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Distance teacher education in Ghana could ‘leapfrog’ ahead, research finds

Photo of Eric Addae Kyeremeh
22 February 2019

Distance education provision for initial teacher education in Ghana could take a leap ahead, thanks to a fruitful partnership between The Open University’s School of Education, Childhood, Youth and Sport (ECYS) and the University of Cape Coast (UCC). 

ECYS researchers Eric Addae-Kyeremeh and Dr Jane Cullen are working with Dr Might Kojo Abreh of UCC, Ghana’s largest provider of distance teacher education, to evaluate UCC’s distance education teacher training. 

Their research has been carried out as part of the collaborative working practices underpinned by the Memorandum of Understanding between OU ECYS and UCC.

The initial results were presented by Eric Addae-Kyeremeh, Dr Cullen and Dr Abreh at UCC’s first SEDO (School of Educational Development and Outreach) conference in Cape Coast on 29 and 30 January 2019.

Countries exploring distance education

Eric Addae-Kyeremeh said the background to the research is that Ghana, like many African countries, faces the challenge of training enough teachers to meet the needs of its expanded education provision.

“It is apparent that institutions cannot accommodate enough trainee teachers on campus, so national on-site providers of higher education are exploring distance education at scale,” he said.

“Our research set out to explore the pedagogical, curriculum development and institutional challenges involved in this, which has not been studied elaboratively, in our modest opinion.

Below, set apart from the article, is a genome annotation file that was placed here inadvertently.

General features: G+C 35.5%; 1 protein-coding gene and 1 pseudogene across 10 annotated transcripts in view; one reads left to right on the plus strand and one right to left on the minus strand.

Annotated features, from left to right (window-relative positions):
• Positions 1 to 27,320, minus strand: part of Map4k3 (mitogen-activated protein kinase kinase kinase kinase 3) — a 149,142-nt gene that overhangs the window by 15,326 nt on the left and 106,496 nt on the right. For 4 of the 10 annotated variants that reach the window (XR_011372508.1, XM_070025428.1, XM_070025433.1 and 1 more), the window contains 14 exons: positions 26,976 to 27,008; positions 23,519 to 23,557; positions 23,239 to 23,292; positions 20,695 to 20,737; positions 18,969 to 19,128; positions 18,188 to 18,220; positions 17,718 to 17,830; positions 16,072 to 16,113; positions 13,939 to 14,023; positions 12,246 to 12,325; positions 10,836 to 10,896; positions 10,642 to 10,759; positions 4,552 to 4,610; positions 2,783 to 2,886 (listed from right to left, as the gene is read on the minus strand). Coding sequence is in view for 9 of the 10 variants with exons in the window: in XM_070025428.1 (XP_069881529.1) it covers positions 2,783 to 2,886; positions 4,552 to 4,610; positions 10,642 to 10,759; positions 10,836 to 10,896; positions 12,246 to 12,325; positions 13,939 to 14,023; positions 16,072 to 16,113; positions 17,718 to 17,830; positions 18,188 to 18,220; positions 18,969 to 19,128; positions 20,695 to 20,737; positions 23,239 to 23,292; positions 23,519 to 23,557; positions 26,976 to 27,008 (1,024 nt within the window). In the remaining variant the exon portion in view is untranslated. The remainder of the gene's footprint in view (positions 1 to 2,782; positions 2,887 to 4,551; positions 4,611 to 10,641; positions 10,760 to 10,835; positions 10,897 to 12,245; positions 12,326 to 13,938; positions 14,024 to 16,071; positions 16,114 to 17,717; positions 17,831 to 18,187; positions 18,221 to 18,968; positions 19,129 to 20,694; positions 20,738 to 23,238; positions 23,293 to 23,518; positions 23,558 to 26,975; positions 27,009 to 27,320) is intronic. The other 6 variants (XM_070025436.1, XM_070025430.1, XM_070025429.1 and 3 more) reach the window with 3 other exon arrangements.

“We uncovered the danger associated with distance teaching institutions replicating face-to-face teaching in a distance setting; as we know from The Open University’s experience, there is more to distance education than shoving resources online.”

The three academics conducted two weeks’ fieldwork among students and tutors in UCC distance learning study centres, with funding from the Education Futures Research Cluster in the OU’s Centre for Research in Education and Educational Technology (CREET).

‘First generation’ provision

They found that current provision is heavily situated in the ‘first generation’ of distance education, sending out printed textbooks to students via the postal service, with TV broadcasts and podcasts being mooted as possible second stages of development.

One of the recommendations they will be making is that it is not necessary to pass through these stages of development, it is possible to ‘leapfrog’ straight from generation one to generation three or four, as has happened elsewhere.

“Because the technology is now available to support networked learning and personalised learning, future investment into distance education should focus on the use of interactive technology and learning analytics, to provide an effective learning experience for students and at scale,” said Dr Abreh.

No access to schools

The research also found that a significant number of the distance education students were either not working at all, or not currently working in any teaching-related role, Dr Cullen said. 

Distance education is presenting them with a unique opportunity to move into the teaching profession; however, among their many challenges is the fact that such students do not have access to schools where they can practice what they are being taught.

And tutors and students have different attitudes to distance education, with tutors seeing it as a good opportunity to reach students unable to access the physical campus, but students viewing it as ‘second best’.

The full findings of the research are being written up in three co-authored papers, the first for potential publication in a special issue of Open Learning: The Journal of Open, Distance and e-Learning, and the OU and UCC will continue to explore its implications together, with a visit by UCC representatives to the OU campus planned. 

Image above shows ECYS researcher Eric Addae Kyeremeh

 

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